“I hate fancy beer“, writes 2-star Michelin chef David Chang in a recent article for the GQ Magazine and adds: “shitty beer […] pairs really well with food. All food. Think about how well champagne pairs with almost anything. Champagne is not a flavor bomb! It’s bubbly and has a little hint of acid and tannin and is cool and crisp and refreshing. Cheap beer is, no joke, the champagne of beers. And cheap beer and spicy food go together like nothing else.”
The brewmaster of Brooklyn Brewery, Garrett Oliver, quickly fired back and stated that he “hates crappy beer.” He also hit out against the poor awareness of beer in American restaurants in Food & Wine, saying “beer is the only food or drink where if you go to a restaurant, the average customer knows more about the beer than the house, even if they have only 10 beers on the list. That’s a disaster. Can you imagine if you walked into a steak house and 70 percent of the customers knew more about steak than anybody who worked there?”
Cheap beers pair well with all food? Really, Chang?
I was recently in Málaga, stopping by a craft beer shop for a quick taste of some “fancy” beers, before heading over to an upmarket and trendy new gastro bar in the city centre, where the need for a quality beverage became all too evident. They had none on the menu, and with the citrusy freshness and overall richness of a Dougall’s 942 fresh on the palate, it became quite clear that the one-size-fits-all-beer on offer didn’t bring out anything in the food, it was just incipient and dull,leaving much to be desired. My friend and I looked at each other in amazement, both realizing at the same time something was clearly missing: Why would not a trendy, ambitious new gastro bar, with an upshot young Michelin chef behind it, have something new and fresh and bold on the beer menu?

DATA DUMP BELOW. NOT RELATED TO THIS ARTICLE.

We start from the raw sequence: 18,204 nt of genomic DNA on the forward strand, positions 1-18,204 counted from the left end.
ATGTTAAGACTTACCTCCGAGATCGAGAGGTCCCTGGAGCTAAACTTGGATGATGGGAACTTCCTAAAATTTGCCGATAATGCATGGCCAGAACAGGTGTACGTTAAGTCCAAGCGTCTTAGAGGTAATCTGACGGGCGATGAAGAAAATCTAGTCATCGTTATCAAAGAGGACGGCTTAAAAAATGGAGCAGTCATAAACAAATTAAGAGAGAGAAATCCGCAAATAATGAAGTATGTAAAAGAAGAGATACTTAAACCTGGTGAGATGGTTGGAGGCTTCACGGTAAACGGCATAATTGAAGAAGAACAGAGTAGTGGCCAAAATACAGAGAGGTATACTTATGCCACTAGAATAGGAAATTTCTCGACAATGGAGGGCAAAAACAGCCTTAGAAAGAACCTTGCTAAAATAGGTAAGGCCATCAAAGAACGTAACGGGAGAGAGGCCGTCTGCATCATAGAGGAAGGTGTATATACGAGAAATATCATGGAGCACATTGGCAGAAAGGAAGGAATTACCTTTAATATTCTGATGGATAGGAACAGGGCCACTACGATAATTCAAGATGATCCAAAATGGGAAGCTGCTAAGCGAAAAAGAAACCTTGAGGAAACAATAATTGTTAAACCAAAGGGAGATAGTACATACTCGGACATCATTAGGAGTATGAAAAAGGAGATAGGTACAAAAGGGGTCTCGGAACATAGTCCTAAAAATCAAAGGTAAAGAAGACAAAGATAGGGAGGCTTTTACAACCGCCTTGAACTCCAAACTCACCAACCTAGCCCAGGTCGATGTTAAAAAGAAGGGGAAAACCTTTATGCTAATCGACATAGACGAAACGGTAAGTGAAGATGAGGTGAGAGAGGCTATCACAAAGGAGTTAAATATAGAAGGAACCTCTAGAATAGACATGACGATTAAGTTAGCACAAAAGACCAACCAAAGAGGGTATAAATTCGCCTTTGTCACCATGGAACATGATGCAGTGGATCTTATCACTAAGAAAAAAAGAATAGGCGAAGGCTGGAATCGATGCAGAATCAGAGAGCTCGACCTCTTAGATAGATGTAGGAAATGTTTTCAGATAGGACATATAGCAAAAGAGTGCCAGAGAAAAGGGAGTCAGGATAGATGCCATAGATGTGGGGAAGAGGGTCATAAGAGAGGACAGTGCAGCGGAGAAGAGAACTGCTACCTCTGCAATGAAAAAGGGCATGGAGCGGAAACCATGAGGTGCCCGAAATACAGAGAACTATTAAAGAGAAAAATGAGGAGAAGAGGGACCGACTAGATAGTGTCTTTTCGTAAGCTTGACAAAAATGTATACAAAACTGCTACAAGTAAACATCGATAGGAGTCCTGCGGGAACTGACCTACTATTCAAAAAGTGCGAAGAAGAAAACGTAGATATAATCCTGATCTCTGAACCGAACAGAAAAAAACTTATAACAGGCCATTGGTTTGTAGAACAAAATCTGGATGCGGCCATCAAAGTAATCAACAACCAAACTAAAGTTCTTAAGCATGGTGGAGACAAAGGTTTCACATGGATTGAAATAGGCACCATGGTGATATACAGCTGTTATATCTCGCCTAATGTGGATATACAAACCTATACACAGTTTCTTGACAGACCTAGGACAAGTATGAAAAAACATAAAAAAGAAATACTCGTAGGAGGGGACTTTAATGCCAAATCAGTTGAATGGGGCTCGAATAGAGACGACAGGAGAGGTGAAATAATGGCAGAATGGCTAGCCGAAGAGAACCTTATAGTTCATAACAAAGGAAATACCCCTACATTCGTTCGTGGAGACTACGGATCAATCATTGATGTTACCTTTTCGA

Here’s hoping quality beer within short will be on the menu, possibly the default choice on tap, in a wide range of restaurants and bars, especially the ones pretending they have something novel and fresh going on.